Friday, October 24, 2014

Headlines and Hooklines: Writing a Press Release

One morning I thought I'd do something nice for one of my books…so I sent out my press release to almost a dozen newspapers around my area, hoping someone will pick up my story and run with it.

I know this sounds a little intimidating to novice writers (and perhaps a few not-so-novice ones as well.) Press releases sound like terribly official and extremely elevated forms of publicity. Celebrities and experts and gala events get press releases…not us.

But did you ever try writing one? It's really not that bad—and it can do your book a world of good.

A press release is free publicity.
Reporters for media outlets love them because they provide content. You, as a writer, should love press releases because they tell the audience exactly what you want them to know.

Even if you don't need a press release yet, it's a good writing exercise. We've all practiced writing log lines and queries and elevator pitches. With that practice came ease and familiarity with simmering our 90k word masterpiece into pure concentrated glory. Use this as another writing exercise so, when the time comes to finally make an announcement, you can rip out a press release and send it to your editor so fast her head will spin.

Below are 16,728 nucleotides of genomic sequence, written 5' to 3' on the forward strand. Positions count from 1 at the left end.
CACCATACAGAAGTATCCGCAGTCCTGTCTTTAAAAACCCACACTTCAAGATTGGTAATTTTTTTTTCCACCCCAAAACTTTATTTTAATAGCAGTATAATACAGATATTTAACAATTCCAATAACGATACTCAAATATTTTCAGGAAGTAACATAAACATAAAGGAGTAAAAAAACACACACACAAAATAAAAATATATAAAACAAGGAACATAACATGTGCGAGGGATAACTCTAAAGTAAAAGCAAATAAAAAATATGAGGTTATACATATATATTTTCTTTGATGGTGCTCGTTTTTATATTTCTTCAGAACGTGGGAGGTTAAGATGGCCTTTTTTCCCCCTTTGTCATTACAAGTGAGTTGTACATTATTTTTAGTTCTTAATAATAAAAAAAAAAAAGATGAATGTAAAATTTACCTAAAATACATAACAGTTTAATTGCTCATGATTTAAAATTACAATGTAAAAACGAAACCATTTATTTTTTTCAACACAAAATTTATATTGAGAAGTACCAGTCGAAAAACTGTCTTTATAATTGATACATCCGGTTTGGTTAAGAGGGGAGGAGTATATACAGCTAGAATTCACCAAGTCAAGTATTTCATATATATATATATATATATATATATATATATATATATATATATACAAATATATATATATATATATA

Exercises like these often help writers find new focus in their manuscripts, as well. Writing a press release provides a sort of goal for the work-in-progress—how you want your book to be viewed once it's released into the world.

A Press Release is NOT an Advertisement.
The key to writing an effective press release is to keep in mind who your target is: the journalist.

Weird, right? It's not necessarily the publication's audience. Just as a query letter is designed to snare the agent, a press release is meant to snare the journalist and get him to explore your story further. A press release is a huge billboard that says THERE'S A GREAT STORY HERE! and it lures all the news-hungry journalists over to see what's going on.

Advertisements are for customers, not for journalists. Journalists aren't looking to shop—they are looking to write articles for their publication.

Never exaggerate or hard-sell your book. Write the press release as if you are an objective reporter who found a news-worthy topic. Share an overview of the book and a general bit about the author.

Keep it clean, keep it short, and keep it sharp. Don't give a journalist the excuse to skim or, worse, pass on it.